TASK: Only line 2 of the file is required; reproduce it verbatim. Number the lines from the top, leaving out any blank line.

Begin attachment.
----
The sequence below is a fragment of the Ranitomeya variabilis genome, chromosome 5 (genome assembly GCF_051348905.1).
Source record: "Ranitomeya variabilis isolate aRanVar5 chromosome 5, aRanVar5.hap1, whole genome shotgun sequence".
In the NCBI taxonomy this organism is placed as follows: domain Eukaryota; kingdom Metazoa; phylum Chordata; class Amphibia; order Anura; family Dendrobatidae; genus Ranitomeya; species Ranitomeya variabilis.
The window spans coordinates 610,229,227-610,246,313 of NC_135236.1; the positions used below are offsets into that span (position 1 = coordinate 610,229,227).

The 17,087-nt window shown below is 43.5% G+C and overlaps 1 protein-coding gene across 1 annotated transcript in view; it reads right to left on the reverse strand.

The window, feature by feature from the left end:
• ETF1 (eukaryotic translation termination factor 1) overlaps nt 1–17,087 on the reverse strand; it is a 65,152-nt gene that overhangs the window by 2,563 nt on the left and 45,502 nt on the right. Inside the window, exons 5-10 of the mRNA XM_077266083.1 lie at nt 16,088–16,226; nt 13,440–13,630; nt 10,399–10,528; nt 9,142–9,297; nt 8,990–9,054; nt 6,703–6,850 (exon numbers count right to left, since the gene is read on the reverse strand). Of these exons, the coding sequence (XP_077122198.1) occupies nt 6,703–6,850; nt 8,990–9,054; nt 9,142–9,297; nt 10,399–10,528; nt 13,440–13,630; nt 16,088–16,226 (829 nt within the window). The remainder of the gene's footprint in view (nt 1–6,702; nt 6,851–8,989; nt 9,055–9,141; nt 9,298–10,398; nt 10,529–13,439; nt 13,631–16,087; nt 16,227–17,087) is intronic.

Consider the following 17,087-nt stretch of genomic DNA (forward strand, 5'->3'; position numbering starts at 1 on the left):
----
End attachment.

Source record: "Ranitomeya variabilis isolate aRanVar5 chromosome 5, aRanVar5.hap1, whole genome shotgun sequence".